Sarah Lucas. Geezer. 2002

Sarah Lucas Geezer 2002

  • Not on view

Geezer is part of a large body of work by Lucas dedicated to Charlie George, a star player of one of the top London soccer clubs during the 1970s. Lucas grew up in the same gritty working-class neighborhood as George, who in the artist's youth represented dreams of stardom and escape. Here, in a portrait comprised primarily of collaged pizza-parlor advertisements, Lucas uses her relationship with the soccer star as a touchstone for a complicated investigation of identity, success, and marketing.

While George is the ostensible subject of the portrait, the figure bears an uncanny resemblance to Lucas, whose work typically explores androgyny, the hybridity of personal identity, and double meanings. Indeed, Geezer can be understood as a kind of self-portrait connecting the artist's personal history with that of the soccer star's. However, Geezer is infused with a biting political critique as well. By rendering the face of the portrait from advertisements—the only legible identifying characteristic in the drawing is the logo of George's team, Arsenal—Lucas seems to speak to the commodification of bodies in sports, and in society generally. Not only are the fans' identities molded by their identification with sports stars, but those models to which they aspire are themselves just blank screens for the projection of logos. In this light, the letters "nanza," which emblazon the absolute center of the subject's forehead, stand as a poignant symbol for the fragmentary nature of the "bonanza" of success. For as much as Geezer celebrates Charlie George and represents dreams and their realization, it also depicts the underbelly of certain aspects of late-stage capitalism—a stance perfectly attuned to the tradition of political commentary in much collage, to which Lucas knowingly nods with this work.

Publication excerpt from The Museum of Modern Art, MoMA Highlights, New York: The Museum of Modern Art, revised 2004, originally published 1999, p. 371.
Medium
Oil, cut-and-pasted printed paper, and pencil on wood
Dimensions
31 7/8 x 29 1/2" (81 x 74.9 cm)
Credit
Purchased with funds provided by The Buddy Taub Foundation, Dennis A. Roach, Director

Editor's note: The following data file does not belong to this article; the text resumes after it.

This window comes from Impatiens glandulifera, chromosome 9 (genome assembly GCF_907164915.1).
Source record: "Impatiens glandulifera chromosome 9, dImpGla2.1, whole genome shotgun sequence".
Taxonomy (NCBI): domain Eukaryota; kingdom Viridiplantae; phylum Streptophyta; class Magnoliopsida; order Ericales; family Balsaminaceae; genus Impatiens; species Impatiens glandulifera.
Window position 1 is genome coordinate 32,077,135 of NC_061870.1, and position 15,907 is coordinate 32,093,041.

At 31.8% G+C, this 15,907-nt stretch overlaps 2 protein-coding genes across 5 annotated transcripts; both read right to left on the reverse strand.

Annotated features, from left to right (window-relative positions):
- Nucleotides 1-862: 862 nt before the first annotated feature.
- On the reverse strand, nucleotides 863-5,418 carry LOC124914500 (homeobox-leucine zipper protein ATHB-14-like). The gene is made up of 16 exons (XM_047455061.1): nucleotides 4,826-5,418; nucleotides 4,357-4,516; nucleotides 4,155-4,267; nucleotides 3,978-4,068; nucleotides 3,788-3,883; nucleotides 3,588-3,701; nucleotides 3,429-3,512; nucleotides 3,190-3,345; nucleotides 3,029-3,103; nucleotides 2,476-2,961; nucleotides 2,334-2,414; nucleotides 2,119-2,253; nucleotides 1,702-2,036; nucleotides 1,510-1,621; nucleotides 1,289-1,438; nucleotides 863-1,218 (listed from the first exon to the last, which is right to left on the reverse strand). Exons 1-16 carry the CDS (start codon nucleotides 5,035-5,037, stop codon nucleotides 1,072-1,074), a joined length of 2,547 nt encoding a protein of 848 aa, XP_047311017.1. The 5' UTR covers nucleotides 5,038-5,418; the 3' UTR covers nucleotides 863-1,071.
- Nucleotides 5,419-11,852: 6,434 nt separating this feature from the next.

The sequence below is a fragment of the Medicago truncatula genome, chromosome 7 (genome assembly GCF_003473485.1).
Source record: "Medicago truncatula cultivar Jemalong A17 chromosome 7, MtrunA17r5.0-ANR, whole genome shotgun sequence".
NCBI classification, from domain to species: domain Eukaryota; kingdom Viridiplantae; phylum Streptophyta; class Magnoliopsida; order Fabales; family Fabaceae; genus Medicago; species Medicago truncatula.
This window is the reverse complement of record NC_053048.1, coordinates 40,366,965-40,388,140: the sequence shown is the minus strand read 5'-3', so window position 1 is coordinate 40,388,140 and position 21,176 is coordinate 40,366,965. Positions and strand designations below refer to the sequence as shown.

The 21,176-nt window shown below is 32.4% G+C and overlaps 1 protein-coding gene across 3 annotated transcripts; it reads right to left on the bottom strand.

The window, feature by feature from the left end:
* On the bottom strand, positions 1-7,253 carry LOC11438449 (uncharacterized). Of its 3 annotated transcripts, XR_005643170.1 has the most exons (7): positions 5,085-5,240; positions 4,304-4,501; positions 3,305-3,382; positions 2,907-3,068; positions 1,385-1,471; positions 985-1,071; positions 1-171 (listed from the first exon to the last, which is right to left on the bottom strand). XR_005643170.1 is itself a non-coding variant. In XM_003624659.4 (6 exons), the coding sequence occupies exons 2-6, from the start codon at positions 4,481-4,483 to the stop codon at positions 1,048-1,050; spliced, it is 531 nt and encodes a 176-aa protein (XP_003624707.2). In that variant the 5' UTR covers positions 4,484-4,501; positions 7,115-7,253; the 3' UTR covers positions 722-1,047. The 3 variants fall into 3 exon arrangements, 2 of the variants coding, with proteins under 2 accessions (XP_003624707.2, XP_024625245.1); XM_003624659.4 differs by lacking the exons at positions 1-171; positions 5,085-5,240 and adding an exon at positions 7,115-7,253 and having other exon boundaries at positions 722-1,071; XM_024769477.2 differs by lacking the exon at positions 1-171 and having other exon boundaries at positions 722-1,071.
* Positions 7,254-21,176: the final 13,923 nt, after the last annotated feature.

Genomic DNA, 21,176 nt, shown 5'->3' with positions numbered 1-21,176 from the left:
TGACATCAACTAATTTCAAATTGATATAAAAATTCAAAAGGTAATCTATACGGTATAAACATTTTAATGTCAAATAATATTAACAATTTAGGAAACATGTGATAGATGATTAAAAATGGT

Object number
8.2003
Copyright
© 2019 Sarah Lucas
Department
Drawings and Prints

Installation views

MoMA collaborated with Google Arts & Culture Lab on a project using machine learning to identify artworks in installation photos.

If you notice an error, please contact us at digital@moma.org.

If you would like to reproduce an image of a work of art in MoMA’s collection, or an image of a MoMA publication or archival material (including installation views, checklists, and press releases), please contact Art Resource (publication in North America) or Scala Archives (publication in all other geographic locations).

All requests to license audio or video footage produced by MoMA should be addressed to Scala Archives at firenze@scalarchives.com. Motion picture film stills or motion picture footage from films in MoMA's Film Collection cannot be licensed by MoMA/Scala. For licensing motion picture film footage it is advised to apply directly to the copyright holders. For access to motion picture film stills please contact the Film Study Center. More information is also available about the film collection and the Circulating Film and Video Library.

If you would like to reproduce text from a MoMA publication or moma.org, please email text_permissions@moma.org. If you would like to publish text from MoMA’s archival materials, please fill out this permission form and send to archives@moma.org.

This record is a work in progress. If you have additional information or spotted an error, please send feedback to digital@moma.org.